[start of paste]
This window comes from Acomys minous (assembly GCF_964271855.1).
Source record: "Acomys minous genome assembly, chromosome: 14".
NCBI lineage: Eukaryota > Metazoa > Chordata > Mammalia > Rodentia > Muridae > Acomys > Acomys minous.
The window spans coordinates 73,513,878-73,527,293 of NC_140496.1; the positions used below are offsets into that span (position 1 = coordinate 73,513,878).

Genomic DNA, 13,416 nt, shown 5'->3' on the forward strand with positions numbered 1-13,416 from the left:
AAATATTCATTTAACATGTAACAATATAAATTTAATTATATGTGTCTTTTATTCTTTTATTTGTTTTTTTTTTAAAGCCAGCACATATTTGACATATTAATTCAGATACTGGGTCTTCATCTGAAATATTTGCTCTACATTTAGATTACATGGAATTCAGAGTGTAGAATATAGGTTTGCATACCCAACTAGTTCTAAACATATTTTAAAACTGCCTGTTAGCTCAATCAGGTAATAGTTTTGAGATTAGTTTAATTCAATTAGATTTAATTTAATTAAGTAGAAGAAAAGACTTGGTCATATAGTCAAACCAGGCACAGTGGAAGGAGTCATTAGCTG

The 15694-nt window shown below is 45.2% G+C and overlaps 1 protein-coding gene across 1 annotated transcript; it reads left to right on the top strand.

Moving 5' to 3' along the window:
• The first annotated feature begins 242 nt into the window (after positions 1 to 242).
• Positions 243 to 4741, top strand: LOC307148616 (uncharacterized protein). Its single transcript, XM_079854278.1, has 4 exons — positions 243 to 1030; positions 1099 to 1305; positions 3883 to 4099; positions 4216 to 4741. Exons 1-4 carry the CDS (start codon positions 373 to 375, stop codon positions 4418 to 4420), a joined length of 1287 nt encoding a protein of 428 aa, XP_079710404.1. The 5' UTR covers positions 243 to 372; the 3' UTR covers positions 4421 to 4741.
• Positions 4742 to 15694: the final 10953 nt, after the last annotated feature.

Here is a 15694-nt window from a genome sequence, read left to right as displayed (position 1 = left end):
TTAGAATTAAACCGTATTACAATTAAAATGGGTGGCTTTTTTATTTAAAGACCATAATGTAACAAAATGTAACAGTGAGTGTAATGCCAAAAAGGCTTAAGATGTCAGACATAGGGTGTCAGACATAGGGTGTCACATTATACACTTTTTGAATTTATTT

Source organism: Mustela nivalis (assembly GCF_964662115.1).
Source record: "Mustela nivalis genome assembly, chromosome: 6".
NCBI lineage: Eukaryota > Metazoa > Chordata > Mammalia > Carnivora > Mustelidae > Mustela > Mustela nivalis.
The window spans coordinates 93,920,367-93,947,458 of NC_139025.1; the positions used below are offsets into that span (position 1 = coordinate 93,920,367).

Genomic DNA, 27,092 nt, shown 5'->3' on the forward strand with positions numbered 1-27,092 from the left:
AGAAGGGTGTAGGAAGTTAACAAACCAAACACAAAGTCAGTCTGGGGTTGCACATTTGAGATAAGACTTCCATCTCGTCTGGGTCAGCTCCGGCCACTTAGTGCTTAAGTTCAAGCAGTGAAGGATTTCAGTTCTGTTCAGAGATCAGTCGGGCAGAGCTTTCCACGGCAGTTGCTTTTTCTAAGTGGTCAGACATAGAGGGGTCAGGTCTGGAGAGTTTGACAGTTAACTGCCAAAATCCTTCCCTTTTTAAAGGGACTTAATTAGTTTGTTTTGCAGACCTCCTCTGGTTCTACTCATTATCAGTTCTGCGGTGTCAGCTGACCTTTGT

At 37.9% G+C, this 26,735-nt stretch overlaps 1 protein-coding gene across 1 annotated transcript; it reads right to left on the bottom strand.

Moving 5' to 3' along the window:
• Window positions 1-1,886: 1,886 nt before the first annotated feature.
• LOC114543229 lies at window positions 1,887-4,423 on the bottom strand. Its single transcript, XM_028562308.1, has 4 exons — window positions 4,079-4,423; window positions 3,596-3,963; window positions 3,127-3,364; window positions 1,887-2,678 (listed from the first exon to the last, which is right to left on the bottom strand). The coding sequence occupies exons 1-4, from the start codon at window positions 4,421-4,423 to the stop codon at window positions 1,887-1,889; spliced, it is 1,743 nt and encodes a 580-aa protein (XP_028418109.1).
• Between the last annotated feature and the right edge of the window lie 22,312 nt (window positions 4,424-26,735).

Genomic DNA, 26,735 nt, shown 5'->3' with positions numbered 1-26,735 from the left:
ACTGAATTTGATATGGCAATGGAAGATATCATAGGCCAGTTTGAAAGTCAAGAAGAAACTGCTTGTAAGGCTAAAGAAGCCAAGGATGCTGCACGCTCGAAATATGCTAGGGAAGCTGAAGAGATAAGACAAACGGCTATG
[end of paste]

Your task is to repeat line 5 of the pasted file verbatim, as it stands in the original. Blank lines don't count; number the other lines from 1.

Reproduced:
Genomic DNA, 13,416 nt, shown 5'->3' on the forward strand with positions numbered 1-13,416 from the left: